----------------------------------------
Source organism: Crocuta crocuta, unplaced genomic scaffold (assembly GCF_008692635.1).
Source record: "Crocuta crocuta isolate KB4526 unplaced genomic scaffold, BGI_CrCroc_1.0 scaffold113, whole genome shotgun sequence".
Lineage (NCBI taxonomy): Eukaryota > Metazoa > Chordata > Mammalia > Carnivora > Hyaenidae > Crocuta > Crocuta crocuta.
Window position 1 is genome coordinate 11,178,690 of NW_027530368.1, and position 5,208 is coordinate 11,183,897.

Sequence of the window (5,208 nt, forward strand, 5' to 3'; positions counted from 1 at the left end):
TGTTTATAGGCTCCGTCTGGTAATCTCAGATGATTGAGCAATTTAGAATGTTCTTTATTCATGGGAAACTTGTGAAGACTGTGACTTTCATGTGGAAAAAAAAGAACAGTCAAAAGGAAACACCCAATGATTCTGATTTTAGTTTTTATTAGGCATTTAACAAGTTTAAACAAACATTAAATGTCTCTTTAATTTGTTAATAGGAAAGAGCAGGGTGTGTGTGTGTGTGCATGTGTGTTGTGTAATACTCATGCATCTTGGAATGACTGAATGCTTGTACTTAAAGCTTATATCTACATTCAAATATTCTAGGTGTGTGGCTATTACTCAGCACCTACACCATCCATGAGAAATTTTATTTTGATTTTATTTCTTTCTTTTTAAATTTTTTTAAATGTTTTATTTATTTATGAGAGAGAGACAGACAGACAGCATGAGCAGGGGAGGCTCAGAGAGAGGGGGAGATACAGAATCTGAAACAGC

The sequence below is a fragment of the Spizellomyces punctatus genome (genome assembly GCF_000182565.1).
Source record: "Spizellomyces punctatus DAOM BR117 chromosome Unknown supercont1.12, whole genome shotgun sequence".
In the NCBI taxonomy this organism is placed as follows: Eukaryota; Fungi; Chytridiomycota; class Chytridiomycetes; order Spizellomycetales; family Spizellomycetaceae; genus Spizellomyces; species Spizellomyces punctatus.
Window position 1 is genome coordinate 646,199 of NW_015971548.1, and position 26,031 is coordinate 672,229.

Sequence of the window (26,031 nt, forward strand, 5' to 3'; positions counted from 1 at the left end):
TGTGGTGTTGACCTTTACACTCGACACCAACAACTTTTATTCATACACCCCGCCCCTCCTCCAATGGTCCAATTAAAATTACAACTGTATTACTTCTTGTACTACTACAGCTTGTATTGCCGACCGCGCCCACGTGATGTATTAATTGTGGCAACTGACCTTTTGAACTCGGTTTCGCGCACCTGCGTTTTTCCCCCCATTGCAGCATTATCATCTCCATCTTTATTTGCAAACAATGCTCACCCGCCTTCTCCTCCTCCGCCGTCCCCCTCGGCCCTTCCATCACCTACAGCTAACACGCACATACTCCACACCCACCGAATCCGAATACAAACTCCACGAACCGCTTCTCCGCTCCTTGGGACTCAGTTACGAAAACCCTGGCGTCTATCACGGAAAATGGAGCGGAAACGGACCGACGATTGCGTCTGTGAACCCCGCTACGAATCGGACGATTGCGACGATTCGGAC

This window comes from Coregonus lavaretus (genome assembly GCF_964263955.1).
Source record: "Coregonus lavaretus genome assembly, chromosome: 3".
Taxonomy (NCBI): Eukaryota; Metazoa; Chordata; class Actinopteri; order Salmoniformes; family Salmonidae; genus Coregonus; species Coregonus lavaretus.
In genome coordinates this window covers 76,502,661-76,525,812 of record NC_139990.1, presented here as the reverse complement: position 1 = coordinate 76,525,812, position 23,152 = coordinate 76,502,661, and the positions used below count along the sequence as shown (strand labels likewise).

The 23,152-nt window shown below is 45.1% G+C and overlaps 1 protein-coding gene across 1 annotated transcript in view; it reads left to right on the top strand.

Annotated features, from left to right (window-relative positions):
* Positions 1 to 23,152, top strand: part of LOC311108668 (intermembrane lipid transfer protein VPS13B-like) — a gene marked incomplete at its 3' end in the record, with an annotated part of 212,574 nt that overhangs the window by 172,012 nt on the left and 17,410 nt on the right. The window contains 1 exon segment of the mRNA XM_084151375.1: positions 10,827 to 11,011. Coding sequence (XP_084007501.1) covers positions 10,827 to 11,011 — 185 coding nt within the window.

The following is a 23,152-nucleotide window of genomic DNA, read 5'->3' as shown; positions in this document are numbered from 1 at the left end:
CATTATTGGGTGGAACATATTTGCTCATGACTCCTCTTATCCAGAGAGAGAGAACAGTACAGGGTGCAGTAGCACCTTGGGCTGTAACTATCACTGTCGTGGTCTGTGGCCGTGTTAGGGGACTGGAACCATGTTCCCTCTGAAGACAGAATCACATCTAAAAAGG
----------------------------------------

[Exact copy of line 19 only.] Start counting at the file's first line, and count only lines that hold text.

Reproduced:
* Positions 1 to 23,152, top strand: part of LOC311108668 (intermembrane lipid transfer protein VPS13B-like) — a gene marked incomplete at its 3' end in the record, with an annotated part of 212,574 nt that overhangs the window by 172,012 nt on the left and 17,410 nt on the right. The window contains 1 exon segment of the mRNA XM_084151375.1: positions 10,827 to 11,011. Coding sequence (XP_084007501.1) covers positions 10,827 to 11,011 — 185 coding nt within the window.